Teachers from at least 38 closed school districts are preparing to rally in Raleigh tomorrow for higher pay and better working conditions. When school districts close, school nutrition services also close their doors, so administrators and organizations across the state are working to ensure the more than 500,000 students who eat free- and reduced-price breakfast and lunch in those districts still have food on the table.
Schools opening for meals
Many schools districts across the state are opening up select school cafeterias and community sites to serve at least one meal at no cost to any child on Wednesday.
Since the National School Lunch Program cannot be used for meal reimbursements on days when school is closed, Durham Public Schools is offering meals at 13 sites via an extension of the Summer Food Service Program, said Jim Keaten, executive director of school nutrition for Durham Public Schools. At these school sites, the district will offer both breakfast and lunch starting at 7:30 and 11 a.m., respectively.
“We are providing 1,000 meals at each of the 13 sites and are encouraging anyone from ages one to 18 to eat at any site. They don’t have to be Durham Public Schools child,” said Keaten. “Every child eats for free.”
Keaten said this unexpected closure comes at a large cost to school nutrition departments, who operate as financially independent entities from the school system.
“By closing for a day, [Durham] school nutrition loses about $100,000. We still have to pay all of our staff, and they aren’t working, but they shouldn’t be penalized — so the staff have to use annual leave,” said Keaten.
That $100,000 loss comes from losing the federal reimbursement money that school nutrition services receive per meal served, and from staff time. The estimate does not include any food loss, as the food intended for the 16th will be served another day.
Keaten estimates that Durham Public Schools school nutrition services provide meals to about 22,000 students per day, including any combination of breakfast, lunch, and after school snacks.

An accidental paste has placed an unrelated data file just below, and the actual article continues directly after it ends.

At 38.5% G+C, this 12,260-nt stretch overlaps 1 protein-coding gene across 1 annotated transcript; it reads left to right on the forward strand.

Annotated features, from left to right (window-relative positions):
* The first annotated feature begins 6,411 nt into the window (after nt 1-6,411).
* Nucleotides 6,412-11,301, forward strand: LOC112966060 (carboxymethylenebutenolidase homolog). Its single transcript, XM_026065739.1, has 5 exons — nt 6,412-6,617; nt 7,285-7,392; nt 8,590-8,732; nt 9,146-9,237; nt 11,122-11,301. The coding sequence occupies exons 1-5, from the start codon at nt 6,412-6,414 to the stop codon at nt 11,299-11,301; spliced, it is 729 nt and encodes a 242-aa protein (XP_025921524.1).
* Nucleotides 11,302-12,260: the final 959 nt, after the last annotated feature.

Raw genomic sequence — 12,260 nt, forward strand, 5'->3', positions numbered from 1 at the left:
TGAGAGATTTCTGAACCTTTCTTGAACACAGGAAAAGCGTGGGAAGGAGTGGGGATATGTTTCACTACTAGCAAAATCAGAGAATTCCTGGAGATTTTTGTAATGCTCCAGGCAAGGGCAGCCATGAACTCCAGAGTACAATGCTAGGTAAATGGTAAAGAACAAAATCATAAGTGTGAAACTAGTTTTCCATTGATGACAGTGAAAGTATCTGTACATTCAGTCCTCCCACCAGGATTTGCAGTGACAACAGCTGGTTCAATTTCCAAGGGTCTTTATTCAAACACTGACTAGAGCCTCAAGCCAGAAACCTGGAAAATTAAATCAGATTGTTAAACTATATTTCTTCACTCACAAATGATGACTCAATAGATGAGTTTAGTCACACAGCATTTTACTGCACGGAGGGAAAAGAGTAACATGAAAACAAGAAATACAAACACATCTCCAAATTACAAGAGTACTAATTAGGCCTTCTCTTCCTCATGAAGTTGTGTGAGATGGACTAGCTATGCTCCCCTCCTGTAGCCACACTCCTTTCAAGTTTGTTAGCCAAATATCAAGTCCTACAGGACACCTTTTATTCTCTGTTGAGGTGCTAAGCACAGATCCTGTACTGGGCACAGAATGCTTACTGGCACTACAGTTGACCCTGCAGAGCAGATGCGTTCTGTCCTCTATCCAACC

If Durham Public Schools serves all 13,000 breakfasts and 13,000 lunches, Keaten estimates they could make up about $85,000 of the lost $100,000 due to reimbursements per meal.
To find plans for May 16 for some of the other districts, follow the links below.
- Chapel-Hill Carrboro City Schools, Durham Public Schools, and Wake County Public Schools
- Winston-Salem/Forsyth County Schools
- Guilford County Schools
- Buncombe County Schools
- Asheboro City Schools
- Union County Public Schools
- Rowan-Salisbury School System
- New Hanover County Schools
Filling the remaining meal gap
While many school districts will have specific schools open for breakfast and lunch, transportation and other barriers may prevent students from accessing these meals as buses will not run that day. Nonprofit organizations and community members across North Carolina are mobilizing their resources to fill the meal gap.
In Durham County, the Durham Association of Educators along with the North Carolina Council of Churches are leading an effort to deliver packages of food to students across the district who may be at risk of going hungry on the 16th.
Through this collaboration, various organizations including the YMCA, churches, nonprofits and student groups are “adopting” schools across the district. This allows those smaller organizations to work closely with the schools in order to determine just how many students need food for the 16th.
Last week, this partnership purchased supplies and packaged roughly 1,100 bags of food to deliver to students ahead of schools being closed tomorrow. The bags include items like oatmeal packets, ravioli, and fresh fruit.